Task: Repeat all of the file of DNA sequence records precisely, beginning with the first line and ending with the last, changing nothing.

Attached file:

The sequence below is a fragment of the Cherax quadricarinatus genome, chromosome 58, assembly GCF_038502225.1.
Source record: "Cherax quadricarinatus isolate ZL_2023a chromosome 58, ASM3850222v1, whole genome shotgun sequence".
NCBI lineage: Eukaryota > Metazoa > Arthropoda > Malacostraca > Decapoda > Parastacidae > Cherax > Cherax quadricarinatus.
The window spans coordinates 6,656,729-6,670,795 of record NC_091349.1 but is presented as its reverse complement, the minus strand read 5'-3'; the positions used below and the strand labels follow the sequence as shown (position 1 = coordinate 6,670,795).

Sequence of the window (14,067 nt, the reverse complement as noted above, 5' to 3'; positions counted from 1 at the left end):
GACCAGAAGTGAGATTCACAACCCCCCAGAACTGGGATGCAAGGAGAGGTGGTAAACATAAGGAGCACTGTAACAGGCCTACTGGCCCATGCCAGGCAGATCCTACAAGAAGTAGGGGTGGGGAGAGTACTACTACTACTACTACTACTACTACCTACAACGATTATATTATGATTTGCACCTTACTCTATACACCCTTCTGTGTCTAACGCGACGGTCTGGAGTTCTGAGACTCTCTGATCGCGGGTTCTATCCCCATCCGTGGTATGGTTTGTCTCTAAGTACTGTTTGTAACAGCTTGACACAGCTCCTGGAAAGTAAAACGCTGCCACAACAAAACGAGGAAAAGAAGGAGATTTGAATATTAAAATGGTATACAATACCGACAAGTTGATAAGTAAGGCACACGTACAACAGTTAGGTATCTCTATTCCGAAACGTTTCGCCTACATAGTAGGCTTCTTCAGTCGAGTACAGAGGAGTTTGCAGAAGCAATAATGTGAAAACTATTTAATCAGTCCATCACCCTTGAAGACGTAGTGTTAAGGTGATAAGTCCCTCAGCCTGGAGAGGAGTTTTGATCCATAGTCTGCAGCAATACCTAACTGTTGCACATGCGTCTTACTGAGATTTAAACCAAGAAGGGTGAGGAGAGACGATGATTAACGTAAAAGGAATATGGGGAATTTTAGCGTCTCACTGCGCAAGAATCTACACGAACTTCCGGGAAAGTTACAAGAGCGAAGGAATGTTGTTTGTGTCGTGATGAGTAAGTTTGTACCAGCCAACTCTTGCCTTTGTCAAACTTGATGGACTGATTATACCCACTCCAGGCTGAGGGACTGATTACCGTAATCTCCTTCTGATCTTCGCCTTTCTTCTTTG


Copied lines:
The sequence below is a fragment of the Cherax quadricarinatus genome, chromosome 58, assembly GCF_038502225.1.
Source record: "Cherax quadricarinatus isolate ZL_2023a chromosome 58, ASM3850222v1, whole genome shotgun sequence".
NCBI lineage: Eukaryota > Metazoa > Arthropoda > Malacostraca > Decapoda > Parastacidae > Cherax > Cherax quadricarinatus.
The window spans coordinates 6,656,729-6,670,795 of record NC_091349.1 but is presented as its reverse complement, the minus strand read 5'-3'; the positions used below and the strand labels follow the sequence as shown (position 1 = coordinate 6,670,795).

Sequence of the window (14,067 nt, the reverse complement as noted above, 5' to 3'; positions counted from 1 at the left end):
GACCAGAAGTGAGATTCACAACCCCCCAGAACTGGGATGCAAGGAGAGGTGGTAAACATAAGGAGCACTGTAACAGGCCTACTGGCCCATGCCAGGCAGATCCTACAAGAAGTAGGGGTGGGGAGAGTACTACTACTACTACTACTACTACTACCTACAACGATTATATTATGATTTGCACCTTACTCTATACACCCTTCTGTGTCTAACGCGACGGTCTGGAGTTCTGAGACTCTCTGATCGCGGGTTCTATCCCCATCCGTGGTATGGTTTGTCTCTAAGTACTGTTTGTAACAGCTTGACACAGCTCCTGGAAAGTAAAACGCTGCCACAACAAAACGAGGAAAAGAAGGAGATTTGAATATTAAAATGGTATACAATACCGACAAGTTGATAAGTAAGGCACACGTACAACAGTTAGGTATCTCTATTCCGAAACGTTTCGCCTACATAGTAGGCTTCTTCAGTCGAGTACAGAGGAGTTTGCAGAAGCAATAATGTGAAAACTATTTAATCAGTCCATCACCCTTGAAGACGTAGTGTTAAGGTGATAAGTCCCTCAGCCTGGAGAGGAGTTTTGATCCATAGTCTGCAGCAATACCTAACTGTTGCACATGCGTCTTACTGAGATTTAAACCAAGAAGGGTGAGGAGAGACGATGATTAACGTAAAAGGAATATGGGGAATTTTAGCGTCTCACTGCGCAAGAATCTACACGAACTTCCGGGAAAGTTACAAGAGCGAAGGAATGTTGTTTGTGTCGTGATGAGTAAGTTTGTACCAGCCAACTCTTGCCTTTGTCAAACTTGATGGACTGATTATACCCACTCCAGGCTGAGGGACTGATTACCGTAATCTCCTTCTGATCTTCGCCTTTCTTCTTTG